Trend Watch: 3D Listing Photos To Simmer Up Real Estate Marketing
After professional photography, staged and aerial pictures, and trailers, a new trend is all set to take over the real estate marketing world - 3D listing photos.
According to Realtor Magazine, the trend of using three-dimension photos to market a home is slowly gaining traction. In fact, Redfin - the Seattle-based property firm - has already tied up with Matterport cameras to capture 3D photos of a home and put them together to create a virtual tour of a real home with interactive technology.
"Buyers are always looking for more information, and there's only so much we can give them with informational fact sheets and 2-D photos," Bree Al-Rashid, managing broker of Redfin's Seattle operation, told the magazine.
"It's great that [Matterport] allows us to give them more information. It's a big differentiator from other agents and brokerages, and it's just plain cool," he added.
Graham Wood for Realtor Magazine explains that there are certain aspects to consider like sellers' privacy and security, when marketing homes using 3D data.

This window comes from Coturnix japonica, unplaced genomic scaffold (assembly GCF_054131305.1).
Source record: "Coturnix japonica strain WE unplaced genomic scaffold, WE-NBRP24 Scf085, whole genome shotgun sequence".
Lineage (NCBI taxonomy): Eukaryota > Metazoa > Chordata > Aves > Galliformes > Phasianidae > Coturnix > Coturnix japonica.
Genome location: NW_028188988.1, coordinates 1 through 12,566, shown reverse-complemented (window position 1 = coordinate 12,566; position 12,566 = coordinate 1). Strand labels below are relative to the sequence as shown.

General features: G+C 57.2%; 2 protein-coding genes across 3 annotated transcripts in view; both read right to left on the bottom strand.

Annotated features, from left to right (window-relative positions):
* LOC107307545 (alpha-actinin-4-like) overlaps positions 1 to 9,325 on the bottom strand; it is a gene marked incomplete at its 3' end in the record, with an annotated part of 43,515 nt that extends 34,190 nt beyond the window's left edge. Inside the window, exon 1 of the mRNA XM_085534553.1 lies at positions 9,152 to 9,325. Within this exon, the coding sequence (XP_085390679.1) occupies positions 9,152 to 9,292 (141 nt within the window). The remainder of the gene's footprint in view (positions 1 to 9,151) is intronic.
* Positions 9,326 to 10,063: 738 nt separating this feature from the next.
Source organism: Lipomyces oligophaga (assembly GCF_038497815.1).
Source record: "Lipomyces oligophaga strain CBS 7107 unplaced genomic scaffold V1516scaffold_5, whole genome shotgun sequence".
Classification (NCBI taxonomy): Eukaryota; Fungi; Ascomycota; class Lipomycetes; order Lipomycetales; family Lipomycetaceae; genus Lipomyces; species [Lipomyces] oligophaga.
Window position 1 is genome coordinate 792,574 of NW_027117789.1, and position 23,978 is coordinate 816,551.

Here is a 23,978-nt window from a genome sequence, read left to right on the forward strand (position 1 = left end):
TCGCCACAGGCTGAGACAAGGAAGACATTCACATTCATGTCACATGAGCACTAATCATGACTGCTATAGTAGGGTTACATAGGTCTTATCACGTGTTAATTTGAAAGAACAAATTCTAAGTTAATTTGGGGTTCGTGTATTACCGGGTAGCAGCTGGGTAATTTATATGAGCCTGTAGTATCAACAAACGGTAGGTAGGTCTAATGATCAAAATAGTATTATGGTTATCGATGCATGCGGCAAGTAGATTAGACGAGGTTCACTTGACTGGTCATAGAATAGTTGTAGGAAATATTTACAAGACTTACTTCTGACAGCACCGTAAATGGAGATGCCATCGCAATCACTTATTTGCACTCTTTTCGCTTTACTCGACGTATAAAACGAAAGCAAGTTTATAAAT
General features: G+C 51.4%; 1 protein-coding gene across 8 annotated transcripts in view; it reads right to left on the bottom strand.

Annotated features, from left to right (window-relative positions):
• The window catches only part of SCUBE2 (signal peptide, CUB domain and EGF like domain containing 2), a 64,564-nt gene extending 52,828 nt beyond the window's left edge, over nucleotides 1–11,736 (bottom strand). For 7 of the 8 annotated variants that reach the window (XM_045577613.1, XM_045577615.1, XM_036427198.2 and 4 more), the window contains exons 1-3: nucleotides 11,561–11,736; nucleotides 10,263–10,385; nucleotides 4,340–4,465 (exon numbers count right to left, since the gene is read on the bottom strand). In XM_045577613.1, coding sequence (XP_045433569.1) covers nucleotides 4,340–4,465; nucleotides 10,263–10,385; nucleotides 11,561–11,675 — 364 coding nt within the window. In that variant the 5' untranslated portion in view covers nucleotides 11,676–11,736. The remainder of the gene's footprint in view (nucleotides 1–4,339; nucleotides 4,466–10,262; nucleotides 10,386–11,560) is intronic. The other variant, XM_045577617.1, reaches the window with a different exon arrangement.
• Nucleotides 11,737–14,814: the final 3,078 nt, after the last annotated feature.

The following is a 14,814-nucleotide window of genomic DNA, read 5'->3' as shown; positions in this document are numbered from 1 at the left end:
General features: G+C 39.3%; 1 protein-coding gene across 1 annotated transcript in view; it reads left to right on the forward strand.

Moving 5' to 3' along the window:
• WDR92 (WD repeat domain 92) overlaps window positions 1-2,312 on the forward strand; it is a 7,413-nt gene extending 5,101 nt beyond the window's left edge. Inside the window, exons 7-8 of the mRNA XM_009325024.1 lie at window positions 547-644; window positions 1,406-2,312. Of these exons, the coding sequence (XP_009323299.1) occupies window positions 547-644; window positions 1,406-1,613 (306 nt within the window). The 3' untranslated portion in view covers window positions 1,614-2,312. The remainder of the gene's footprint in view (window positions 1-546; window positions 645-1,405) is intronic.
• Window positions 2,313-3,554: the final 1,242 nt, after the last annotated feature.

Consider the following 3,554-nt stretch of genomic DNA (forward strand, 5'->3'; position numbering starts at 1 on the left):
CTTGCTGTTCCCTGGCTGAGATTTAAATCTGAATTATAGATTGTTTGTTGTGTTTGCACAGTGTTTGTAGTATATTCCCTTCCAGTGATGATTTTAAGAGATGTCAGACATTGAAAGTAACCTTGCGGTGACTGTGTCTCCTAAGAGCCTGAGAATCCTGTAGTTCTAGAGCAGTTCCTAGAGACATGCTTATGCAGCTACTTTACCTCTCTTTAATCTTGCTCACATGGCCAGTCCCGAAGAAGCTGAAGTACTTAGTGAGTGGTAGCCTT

Real estate marketing has taken sharp turns at several levels with technological advancements. The entire experience of pitching a house to prospective buyers has taken a completely different angle. Old school solicited home tours are gone.
A recent study by VHT Studios, one of the largest real estate photography firms in the United States, found that homes with professional interior photos sold 32 percent faster than those that didn't have an expert behind the lens. Listing agents are also using the mini aircrafts or drones to take aerial photos of homes and use them to boost sales.
In the modern era of technology, staged home videos have also become popular where the realtors tell a story while using all the features of the house giving it a movie-like feeling.
Some realtors believe that videos will help maximize the number of audience a seller usually reaches to. Curt Hahn, CEO of Filmhouse, believes that videos could help people fall in love with homes that they never considered earlier, according to an earlier feature on ABC News.
But it's not just that. The home has to be authentic to its pitched promises. Experts assert that it's important that a buyer inspects a property physically before making a final purchase decision because "nothing beats the naked eye", according to Highlands Today.